Gornergrat Bahn Matterhorn

“In the lowlands, the stone will never shine as brightly as at its place of origin”

Story 118

In 2000, the Gornergrat Bahn planned the modernisation of four double railcars, which had then been in service for a total of 118 years. Designer Anna-Maria Müller, who worked for Lantal Textiles at the time, was entrusted with the re-design. In an interview, she tells us how a stone from the Gornergrat inspired her. 

Anna-Maria Müller, how did you approach the modernisation of the twin railcars 3041-3044 back then?  

Anna-Maria Müller: “The task was really exciting. After lengthy discussions, we found the right new seat upholstery fabric. As the upholstery material has a significant effect on the whole passenger compartment, we adapted the entire interior to the colours of the new fabric: soft blue, aluminium and light wood.” 

What research did you do for the project? 

Anna-Maria Müller: “I travelled up the Gornergrat with my daughter early in the morning. It was a picture-perfect day, like you see in the brochures. The sky was blue, the stones were glowing in a silvery tone and had a very special shine. From then on, I was captivated by the colours of the wonderful mountains around Zermatt.” 

Colours convey emotions. How did you ultimately proceed with the selection process? 

Anna-Maria Müller: “It was immediately clear to me that the sky and the silvery tone had to be made visible on the railcar. So I needed to capture the colours and take them with me to have an exact picture in my mind when determining the colours. I picked up a stone and secretly put it in my backpack. It was hand-sized and glowing silver.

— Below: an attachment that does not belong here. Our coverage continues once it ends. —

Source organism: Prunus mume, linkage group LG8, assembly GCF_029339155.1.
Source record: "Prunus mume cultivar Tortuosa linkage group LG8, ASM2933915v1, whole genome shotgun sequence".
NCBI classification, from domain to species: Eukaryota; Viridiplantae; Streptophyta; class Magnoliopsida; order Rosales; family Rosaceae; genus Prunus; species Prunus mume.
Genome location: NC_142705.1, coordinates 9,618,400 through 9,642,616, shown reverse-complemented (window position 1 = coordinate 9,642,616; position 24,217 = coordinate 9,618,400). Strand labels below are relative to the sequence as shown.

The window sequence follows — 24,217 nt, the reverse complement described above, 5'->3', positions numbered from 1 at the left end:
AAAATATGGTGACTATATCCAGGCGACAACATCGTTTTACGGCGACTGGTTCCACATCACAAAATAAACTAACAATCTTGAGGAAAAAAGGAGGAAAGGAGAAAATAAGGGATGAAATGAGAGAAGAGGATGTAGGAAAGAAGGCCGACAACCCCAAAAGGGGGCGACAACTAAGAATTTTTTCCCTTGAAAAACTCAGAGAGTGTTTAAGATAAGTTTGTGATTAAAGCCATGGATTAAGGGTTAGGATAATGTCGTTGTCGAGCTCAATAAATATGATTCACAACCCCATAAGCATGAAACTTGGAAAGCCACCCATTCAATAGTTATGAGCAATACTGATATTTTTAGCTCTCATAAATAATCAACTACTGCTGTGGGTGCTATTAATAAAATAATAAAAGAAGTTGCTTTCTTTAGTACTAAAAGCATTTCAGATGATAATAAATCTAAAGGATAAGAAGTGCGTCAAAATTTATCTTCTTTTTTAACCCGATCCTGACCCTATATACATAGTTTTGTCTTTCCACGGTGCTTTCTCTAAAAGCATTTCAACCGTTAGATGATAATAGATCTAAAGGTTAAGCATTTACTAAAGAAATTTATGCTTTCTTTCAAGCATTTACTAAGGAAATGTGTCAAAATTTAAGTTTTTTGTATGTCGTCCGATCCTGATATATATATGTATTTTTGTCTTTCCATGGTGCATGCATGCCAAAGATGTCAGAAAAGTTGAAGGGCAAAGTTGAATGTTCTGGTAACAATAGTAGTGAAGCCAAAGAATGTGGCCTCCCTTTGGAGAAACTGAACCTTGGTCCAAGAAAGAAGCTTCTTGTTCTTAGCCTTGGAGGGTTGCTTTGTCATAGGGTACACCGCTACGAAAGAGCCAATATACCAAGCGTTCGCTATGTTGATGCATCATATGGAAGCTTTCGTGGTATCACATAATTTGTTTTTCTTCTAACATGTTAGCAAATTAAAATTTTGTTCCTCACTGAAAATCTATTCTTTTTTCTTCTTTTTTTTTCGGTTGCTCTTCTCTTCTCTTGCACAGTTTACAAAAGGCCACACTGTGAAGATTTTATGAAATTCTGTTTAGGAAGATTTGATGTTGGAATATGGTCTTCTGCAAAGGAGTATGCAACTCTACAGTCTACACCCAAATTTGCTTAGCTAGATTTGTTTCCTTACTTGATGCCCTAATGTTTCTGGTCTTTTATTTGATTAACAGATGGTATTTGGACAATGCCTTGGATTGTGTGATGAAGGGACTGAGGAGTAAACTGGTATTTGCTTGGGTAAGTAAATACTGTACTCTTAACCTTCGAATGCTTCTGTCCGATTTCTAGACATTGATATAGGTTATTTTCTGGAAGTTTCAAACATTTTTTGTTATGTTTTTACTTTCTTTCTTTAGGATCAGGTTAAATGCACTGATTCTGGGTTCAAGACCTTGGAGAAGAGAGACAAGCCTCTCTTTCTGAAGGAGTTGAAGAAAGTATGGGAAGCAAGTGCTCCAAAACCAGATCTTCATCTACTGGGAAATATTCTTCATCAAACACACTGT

So, did you remember the colours when you got home? 

Anna-Maria Müller: “At home at my place of work, the stone from the Gornergrat had lost its light! I was stunned and disappointed. It is impossible to take home all the wonders and beauty of this world. An object is always at its most beautiful at its place of origin.” 

But it still ended up as a modern design. How did you proceed? 

Anna-Maria Müller: “We harmonised the large mandatory area in the signal brown of the Gornergrat Railway and the stripes in a golden ratio in blue and silver. The roof was bright silver, then there was a stripe of blue as a connection to the sky, then the Gornergrat Railway brown and at the bottom another stripe of Zermatt silver.” 

What happened to the stone? 

Anna-Maria Müller: “At the presentation of the first carriage in Zermatt, I was given the honour of explaining the design and its origins. At the very end of my presentation, I sheepishly removed the stone from my backpack and asked a member of the railway staff to take it back to where I had picked it up. In the lowlands, the stone will never shine as brightly as at its place of origin."

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